Advertising Illustrations And Their Uses
( Originally Published 1902 )
An examination of the advertising columns of any publication will speedily determine the fact that the use and influence of illustrations is growing right along.
It is not so many years ago that some advertisers used to snort at illustrations. Take Wanamaker's advertising for instance. Before Mr. Gillam took hold of John Wanamaker's advertising lever, no cuts were used in the Wanamaker announcements. Today they are lavish—the cuts are as carefully prepared and made to fit the text as is possible for cuts to be. Every Wanamaker ad—whether in New York or in Philadelphia-has a goodly sprinkling of cuts.
Bloomingdale Bros., Siegel-Cooper Co., Macy, Adams and all the big New York retailers use cuts—and use them lavishly too. Illustrated advertising, like illustrated journalism, has come to stay-it is here in response to a demand of the public to get at the story of advertising articles without waste of trine.
The illustration that does not express a distinct idea is a poor illustration. It should be clearly drawn by an artist with an abundance of ideas to be conveyed in the fewest lines possible. The etcher and electrotyper should see that these lines are cut deep and clear. When there is a superabundance of detail in the drawing and a lack of depth and clearness in the workmanship of the cut, the result is disastrous as far as retail advertising is concerned. The average newspaper, city and country, is printed on a rapid press with poor ink on poor paper; that is why so many cuts come out blurred and blotched.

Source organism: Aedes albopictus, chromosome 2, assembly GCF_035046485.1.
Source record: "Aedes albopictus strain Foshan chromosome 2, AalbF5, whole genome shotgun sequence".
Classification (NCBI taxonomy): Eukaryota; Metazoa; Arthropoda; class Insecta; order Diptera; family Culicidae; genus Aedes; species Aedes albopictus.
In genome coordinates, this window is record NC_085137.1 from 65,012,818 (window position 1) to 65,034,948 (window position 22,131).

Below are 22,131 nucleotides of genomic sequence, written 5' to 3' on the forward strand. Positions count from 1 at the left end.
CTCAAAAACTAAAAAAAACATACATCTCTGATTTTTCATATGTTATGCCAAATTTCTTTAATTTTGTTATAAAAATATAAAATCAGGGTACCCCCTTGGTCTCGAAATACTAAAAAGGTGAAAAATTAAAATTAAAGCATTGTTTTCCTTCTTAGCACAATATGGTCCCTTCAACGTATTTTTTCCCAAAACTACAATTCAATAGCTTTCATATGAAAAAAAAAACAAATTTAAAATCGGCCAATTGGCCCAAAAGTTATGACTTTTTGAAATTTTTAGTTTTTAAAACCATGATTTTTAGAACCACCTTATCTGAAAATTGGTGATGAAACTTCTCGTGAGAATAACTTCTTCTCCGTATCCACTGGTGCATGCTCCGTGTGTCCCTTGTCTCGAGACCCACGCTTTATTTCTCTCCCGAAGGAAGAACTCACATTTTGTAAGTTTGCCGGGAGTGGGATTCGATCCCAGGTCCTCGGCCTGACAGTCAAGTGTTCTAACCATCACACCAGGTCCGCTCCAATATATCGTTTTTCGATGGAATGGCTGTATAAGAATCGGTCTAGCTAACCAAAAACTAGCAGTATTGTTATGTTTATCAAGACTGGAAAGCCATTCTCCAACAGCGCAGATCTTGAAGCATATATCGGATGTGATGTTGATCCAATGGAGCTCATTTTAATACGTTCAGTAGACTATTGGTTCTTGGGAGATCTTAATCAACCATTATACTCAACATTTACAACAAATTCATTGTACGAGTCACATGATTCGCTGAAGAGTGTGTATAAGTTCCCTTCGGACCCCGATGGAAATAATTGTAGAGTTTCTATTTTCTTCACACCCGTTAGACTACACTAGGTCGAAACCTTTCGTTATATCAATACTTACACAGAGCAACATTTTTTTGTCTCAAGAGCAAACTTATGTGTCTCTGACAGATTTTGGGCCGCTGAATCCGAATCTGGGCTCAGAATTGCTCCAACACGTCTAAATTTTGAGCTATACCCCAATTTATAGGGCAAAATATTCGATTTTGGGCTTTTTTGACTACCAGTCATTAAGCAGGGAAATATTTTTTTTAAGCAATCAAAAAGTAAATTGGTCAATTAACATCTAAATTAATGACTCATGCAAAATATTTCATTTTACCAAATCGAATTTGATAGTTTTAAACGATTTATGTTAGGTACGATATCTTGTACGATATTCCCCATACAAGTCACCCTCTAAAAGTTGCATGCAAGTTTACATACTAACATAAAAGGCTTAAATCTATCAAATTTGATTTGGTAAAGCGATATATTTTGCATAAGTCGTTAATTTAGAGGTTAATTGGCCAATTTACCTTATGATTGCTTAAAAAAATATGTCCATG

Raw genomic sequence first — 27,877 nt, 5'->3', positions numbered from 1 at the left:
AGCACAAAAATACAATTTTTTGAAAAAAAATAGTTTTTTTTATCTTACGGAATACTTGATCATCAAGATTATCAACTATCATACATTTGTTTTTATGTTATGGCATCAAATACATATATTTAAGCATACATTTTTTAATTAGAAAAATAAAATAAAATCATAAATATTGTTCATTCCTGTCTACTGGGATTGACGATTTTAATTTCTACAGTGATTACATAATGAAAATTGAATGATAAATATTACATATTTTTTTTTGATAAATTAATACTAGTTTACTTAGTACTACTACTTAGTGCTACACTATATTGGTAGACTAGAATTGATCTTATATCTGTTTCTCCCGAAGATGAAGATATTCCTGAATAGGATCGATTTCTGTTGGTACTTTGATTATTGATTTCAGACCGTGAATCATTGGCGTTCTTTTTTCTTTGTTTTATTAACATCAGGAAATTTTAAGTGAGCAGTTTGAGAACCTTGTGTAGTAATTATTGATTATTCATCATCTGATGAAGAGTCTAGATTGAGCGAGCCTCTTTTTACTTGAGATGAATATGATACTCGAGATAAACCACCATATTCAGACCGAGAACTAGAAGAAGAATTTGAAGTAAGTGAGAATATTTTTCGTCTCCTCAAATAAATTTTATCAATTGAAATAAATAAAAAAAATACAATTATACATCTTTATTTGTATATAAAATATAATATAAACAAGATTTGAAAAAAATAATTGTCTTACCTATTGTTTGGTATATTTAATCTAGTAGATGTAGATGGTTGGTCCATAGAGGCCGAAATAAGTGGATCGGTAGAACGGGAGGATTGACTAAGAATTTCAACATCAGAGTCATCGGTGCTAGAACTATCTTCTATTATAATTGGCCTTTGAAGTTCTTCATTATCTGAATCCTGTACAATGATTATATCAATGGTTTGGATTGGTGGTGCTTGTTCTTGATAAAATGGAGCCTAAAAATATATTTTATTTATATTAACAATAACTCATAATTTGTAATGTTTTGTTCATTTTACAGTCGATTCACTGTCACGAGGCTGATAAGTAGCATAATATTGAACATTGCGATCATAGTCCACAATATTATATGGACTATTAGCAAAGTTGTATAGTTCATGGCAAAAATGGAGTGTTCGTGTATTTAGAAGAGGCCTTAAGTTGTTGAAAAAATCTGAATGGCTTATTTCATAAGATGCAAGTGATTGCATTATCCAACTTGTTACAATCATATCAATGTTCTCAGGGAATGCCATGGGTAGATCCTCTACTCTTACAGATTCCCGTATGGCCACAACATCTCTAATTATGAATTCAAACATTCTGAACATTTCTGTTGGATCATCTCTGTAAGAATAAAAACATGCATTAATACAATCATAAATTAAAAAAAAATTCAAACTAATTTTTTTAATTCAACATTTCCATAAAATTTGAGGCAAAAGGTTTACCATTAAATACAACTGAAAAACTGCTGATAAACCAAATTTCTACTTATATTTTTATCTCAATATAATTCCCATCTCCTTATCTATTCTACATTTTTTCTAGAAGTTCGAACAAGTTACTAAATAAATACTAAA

Some retailers keep the cuts indexed in their own advertising offices, some ask the newspapers to file away the cuts. Some unwise merchants keep the cuts in old barrels and dry goods boxes. When contingencies arise the cuts are difficult or impossible to find. In large cities, where the matrix system can be worked, it has been found that the best plan is to have the matrices indexed in the store's advertising office and the electrotypes or stereotypes in the newspaper composing rooms. In small towns, I believe, the best system is to have the newspapers index the cuts and the advertiser to be supplied with several proofs of each. When the " printer's devil " knows his business this is all right; when that individual is careless there is constant trouble on account of cuts mislaid or lost.
In Boston there is a greater demand for wood engravings than in any other city. But wood engravings are more expensive in production than the usual outline cuts known as chalk plates, zinc etchings, pen and ink drawings, etc. On good paper wood engravings show up more clearly the fabric of the suit or the grain of the wood than any other newspaper cuts. But the fine effect of a wood engraving is lost in the poor paper, ink and press work of so many dailies.
Generally speaking the chalk plate or ordinary outline cut is the cut for the retailer. It costs little to get up.